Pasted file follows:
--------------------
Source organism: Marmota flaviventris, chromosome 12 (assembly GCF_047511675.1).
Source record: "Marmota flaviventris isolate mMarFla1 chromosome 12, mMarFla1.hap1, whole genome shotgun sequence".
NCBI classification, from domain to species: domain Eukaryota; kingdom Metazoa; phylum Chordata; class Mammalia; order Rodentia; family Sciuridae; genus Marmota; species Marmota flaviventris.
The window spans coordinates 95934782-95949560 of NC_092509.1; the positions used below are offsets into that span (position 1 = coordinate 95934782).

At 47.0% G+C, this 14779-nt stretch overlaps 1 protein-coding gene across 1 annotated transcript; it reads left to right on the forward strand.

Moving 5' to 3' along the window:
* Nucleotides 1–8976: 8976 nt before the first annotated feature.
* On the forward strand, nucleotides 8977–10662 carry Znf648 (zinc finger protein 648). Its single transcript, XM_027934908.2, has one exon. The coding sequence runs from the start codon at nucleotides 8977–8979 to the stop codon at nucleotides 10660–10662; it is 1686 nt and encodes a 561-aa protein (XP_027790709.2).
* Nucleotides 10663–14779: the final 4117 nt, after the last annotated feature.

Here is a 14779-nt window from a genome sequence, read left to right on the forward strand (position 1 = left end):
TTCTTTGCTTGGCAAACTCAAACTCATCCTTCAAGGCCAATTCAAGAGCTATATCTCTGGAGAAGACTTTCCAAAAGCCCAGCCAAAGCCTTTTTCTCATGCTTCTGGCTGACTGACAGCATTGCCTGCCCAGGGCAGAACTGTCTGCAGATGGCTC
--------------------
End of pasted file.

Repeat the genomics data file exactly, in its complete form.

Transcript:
Source organism: Marmota flaviventris, chromosome 12 (assembly GCF_047511675.1).
Source record: "Marmota flaviventris isolate mMarFla1 chromosome 12, mMarFla1.hap1, whole genome shotgun sequence".
NCBI classification, from domain to species: domain Eukaryota; kingdom Metazoa; phylum Chordata; class Mammalia; order Rodentia; family Sciuridae; genus Marmota; species Marmota flaviventris.
The window spans coordinates 95934782-95949560 of NC_092509.1; the positions used below are offsets into that span (position 1 = coordinate 95934782).

At 47.0% G+C, this 14779-nt stretch overlaps 1 protein-coding gene across 1 annotated transcript; it reads left to right on the forward strand.

Moving 5' to 3' along the window:
* Nucleotides 1–8976: 8976 nt before the first annotated feature.
* On the forward strand, nucleotides 8977–10662 carry Znf648 (zinc finger protein 648). Its single transcript, XM_027934908.2, has one exon. The coding sequence runs from the start codon at nucleotides 8977–8979 to the stop codon at nucleotides 10660–10662; it is 1686 nt and encodes a 561-aa protein (XP_027790709.2).
* Nucleotides 10663–14779: the final 4117 nt, after the last annotated feature.

Here is a 14779-nt window from a genome sequence, read left to right on the forward strand (position 1 = left end):
TTCTTTGCTTGGCAAACTCAAACTCATCCTTCAAGGCCAATTCAAGAGCTATATCTCTGGAGAAGACTTTCCAAAAGCCCAGCCAAAGCCTTTTTCTCATGCTTCTGGCTGACTGACAGCATTGCCTGCCCAGGGCAGAACTGTCTGCAGATGGCTC